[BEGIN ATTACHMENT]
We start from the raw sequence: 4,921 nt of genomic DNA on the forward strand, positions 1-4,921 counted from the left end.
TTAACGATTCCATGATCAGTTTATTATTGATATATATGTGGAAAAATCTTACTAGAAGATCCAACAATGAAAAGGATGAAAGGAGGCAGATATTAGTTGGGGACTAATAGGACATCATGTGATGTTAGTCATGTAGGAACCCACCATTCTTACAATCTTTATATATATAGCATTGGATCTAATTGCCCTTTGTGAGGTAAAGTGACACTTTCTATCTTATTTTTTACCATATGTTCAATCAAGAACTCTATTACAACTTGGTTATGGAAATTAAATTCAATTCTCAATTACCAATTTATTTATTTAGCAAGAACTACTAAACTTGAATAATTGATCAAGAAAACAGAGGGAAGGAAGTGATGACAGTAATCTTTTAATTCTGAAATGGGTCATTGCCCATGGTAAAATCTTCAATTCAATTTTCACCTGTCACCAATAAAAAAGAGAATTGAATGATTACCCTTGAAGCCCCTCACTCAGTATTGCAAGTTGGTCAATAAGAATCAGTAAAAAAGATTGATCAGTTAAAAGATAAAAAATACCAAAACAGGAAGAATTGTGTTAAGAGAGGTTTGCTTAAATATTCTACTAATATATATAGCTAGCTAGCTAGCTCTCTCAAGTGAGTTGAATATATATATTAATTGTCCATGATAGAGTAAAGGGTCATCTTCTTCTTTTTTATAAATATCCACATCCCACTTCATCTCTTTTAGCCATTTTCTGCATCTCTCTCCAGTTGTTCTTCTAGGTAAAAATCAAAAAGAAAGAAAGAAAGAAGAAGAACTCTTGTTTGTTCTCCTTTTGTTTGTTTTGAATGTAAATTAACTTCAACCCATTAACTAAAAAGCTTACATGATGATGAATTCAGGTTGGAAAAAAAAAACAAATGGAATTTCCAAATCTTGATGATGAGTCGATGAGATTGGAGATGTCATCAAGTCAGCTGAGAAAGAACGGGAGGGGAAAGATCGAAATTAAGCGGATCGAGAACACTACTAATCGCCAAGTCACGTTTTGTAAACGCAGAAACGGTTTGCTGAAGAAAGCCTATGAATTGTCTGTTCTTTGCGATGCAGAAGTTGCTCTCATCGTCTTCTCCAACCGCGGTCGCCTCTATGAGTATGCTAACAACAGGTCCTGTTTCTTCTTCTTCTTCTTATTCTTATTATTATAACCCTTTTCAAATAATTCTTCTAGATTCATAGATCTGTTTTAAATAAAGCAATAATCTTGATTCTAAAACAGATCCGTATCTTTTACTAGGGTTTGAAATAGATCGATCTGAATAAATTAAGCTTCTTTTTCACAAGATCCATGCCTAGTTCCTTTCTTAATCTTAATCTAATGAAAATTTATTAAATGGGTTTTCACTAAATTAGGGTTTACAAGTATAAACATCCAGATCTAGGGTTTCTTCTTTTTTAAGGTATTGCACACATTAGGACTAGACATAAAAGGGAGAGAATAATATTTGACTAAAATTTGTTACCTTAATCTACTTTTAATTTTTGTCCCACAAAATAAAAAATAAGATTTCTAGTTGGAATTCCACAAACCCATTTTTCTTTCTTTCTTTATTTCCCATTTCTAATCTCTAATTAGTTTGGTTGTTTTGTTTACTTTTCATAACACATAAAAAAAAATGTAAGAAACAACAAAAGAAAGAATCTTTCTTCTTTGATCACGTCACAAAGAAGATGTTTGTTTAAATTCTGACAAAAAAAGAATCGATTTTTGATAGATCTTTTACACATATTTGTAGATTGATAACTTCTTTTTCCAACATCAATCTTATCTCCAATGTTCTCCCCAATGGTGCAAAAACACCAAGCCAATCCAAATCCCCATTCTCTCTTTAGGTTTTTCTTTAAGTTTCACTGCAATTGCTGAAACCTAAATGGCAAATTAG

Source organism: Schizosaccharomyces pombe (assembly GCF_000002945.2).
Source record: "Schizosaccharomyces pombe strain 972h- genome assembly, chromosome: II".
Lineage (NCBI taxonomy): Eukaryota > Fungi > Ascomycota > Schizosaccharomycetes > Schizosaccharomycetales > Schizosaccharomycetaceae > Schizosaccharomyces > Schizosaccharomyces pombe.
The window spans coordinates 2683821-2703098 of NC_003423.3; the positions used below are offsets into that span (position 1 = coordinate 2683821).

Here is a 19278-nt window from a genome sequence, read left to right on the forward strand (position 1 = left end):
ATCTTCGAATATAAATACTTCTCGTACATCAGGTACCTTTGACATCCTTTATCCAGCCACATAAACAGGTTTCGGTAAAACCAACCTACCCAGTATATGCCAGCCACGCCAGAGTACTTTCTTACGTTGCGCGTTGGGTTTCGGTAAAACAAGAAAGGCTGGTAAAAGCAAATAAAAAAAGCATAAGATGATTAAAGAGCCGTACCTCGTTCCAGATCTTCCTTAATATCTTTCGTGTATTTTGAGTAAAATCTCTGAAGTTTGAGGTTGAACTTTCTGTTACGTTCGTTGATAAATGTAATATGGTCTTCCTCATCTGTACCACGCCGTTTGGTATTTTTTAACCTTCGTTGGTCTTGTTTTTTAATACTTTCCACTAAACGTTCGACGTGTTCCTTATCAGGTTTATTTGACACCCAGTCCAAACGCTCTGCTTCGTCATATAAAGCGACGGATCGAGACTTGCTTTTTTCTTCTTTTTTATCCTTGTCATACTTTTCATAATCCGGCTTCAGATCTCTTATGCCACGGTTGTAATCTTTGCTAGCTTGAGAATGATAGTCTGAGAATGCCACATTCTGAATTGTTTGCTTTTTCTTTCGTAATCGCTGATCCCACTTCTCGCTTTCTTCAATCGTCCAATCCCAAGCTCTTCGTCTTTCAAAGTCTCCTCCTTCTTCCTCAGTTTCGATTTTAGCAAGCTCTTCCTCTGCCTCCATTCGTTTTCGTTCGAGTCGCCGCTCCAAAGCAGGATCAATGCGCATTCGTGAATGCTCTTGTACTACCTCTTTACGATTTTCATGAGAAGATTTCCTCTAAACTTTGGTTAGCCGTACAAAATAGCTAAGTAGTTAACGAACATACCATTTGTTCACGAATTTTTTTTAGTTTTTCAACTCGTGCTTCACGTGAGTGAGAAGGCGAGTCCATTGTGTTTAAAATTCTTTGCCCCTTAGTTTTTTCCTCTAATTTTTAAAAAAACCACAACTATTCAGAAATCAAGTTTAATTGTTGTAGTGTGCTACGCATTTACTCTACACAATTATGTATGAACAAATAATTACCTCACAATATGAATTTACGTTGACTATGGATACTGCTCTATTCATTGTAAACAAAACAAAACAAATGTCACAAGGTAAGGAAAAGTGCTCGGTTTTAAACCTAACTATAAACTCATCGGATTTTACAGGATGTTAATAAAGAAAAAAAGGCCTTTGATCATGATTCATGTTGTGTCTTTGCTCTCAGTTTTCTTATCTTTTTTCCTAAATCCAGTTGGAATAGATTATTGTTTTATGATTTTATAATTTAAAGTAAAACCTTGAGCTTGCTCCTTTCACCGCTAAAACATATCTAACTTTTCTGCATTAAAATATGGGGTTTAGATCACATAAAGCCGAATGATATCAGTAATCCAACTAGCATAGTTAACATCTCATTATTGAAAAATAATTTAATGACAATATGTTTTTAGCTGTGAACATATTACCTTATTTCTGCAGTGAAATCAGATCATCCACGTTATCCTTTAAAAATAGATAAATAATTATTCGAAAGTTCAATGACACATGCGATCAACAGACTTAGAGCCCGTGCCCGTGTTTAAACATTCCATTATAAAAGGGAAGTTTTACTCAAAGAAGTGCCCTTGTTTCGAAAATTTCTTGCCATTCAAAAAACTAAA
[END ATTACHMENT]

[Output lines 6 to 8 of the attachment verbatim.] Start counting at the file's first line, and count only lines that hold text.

The window spans coordinates 2683821-2703098 of NC_003423.3; the positions used below are offsets into that span (position 1 = coordinate 2683821).

Here is a 19278-nt window from a genome sequence, read left to right on the forward strand (position 1 = left end):
ATCTTCGAATATAAATACTTCTCGTACATCAGGTACCTTTGACATCCTTTATCCAGCCACATAAACAGGTTTCGGTAAAACCAACCTACCCAGTATATGCCAGCCACGCCAGAGTACTTTCTTACGTTGCGCGTTGGGTTTCGGTAAAACAAGAAAGGCTGGTAAAAGCAAATAAAAAAAGCATAAGATGATTAAAGAGCCGTACCTCGTTCCAGATCTTCCTTAATATCTTTCGTGTATTTTGAGTAAAATCTCTGAAGTTTGAGGTTGAACTTTCTGTTACGTTCGTTGATAAATGTAATATGGTCTTCCTCATCTGTACCACGCCGTTTGGTATTTTTTAACCTTCGTTGGTCTTGTTTTTTAATACTTTCCACTAAACGTTCGACGTGTTCCTTATCAGGTTTATTTGACACCCAGTCCAAACGCTCTGCTTCGTCATATAAAGCGACGGATCGAGACTTGCTTTTTTCTTCTTTTTTATCCTTGTCATACTTTTCATAATCCGGCTTCAGATCTCTTATGCCACGGTTGTAATCTTTGCTAGCTTGAGAATGATAGTCTGAGAATGCCACATTCTGAATTGTTTGCTTTTTCTTTCGTAATCGCTGATCCCACTTCTCGCTTTCTTCAATCGTCCAATCCCAAGCTCTTCGTCTTTCAAAGTCTCCTCCTTCTTCCTCAGTTTCGATTTTAGCAAGCTCTTCCTCTGCCTCCATTCGTTTTCGTTCGAGTCGCCGCTCCAAAGCAGGATCAATGCGCATTCGTGAATGCTCTTGTACTACCTCTTTACGATTTTCATGAGAAGATTTCCTCTAAACTTTGGTTAGCCGTACAAAATAGCTAAGTAGTTAACGAACATACCATTTGTTCACGAATTTTTTTTAGTTTTTCAACTCGTGCTTCACGTGAGTGAGAAGGCGAGTCCATTGTGTTTAAAATTCTTTGCCCCTTAGTTTTTTCCTCTAATTTTTAAAAAAACCACAACTATTCAGAAATCAAGTTTAATTGTTGTAGTGTGCTACGCATTTACTCTACACAATTATGTATGAACAAATAATTACCTCACAATATGAATTTACGTTGACTATGGATACTGCTCTATTCATTGTAAACAAAACAAAACAAATGTCACAAGGTAAGGAAAAGTGCTCGGTTTTAAACCTAACTATAAACTCATCGGATTTTACAGGATGTTAATAAAGAAAAAAAGGCCTTTGATCATGATTCATGTTGTGTCTTTGCTCTCAGTTTTCTTATCTTTTTTCCTAAATCCAGTTGGAATAGATTATTGTTTTATGATTTTATAATTTAAAGTAAAACCTTGAGCTTGCTCCTTTCACCGCTAAAACATATCTAACTTTTCTGCATTAAAATATGGGGTTTAGATCACATAAAGCCGAATGATATCAGTAATCCAACTAGCATAGTTAACATCTCATTATTGAAAAATAATTTAATGACAATATGTTTTTAGCTGTGAACATATTACCTTATTTCTGCAGTGAAATCAGATCATCCACGTTATCCTTTAAAAATAGATAAATAATTATTCGAAAGTTCAATGACACATGCGATCAACAGACTTAGAGCCCGTGCCCGTGTTTAAACATTCCATTATAAAAGGGAAGTTTTACTCAAAGAAGTGCCCTTGTTTCGAAAATTTCTTGCCATTCAAAAAACTAAA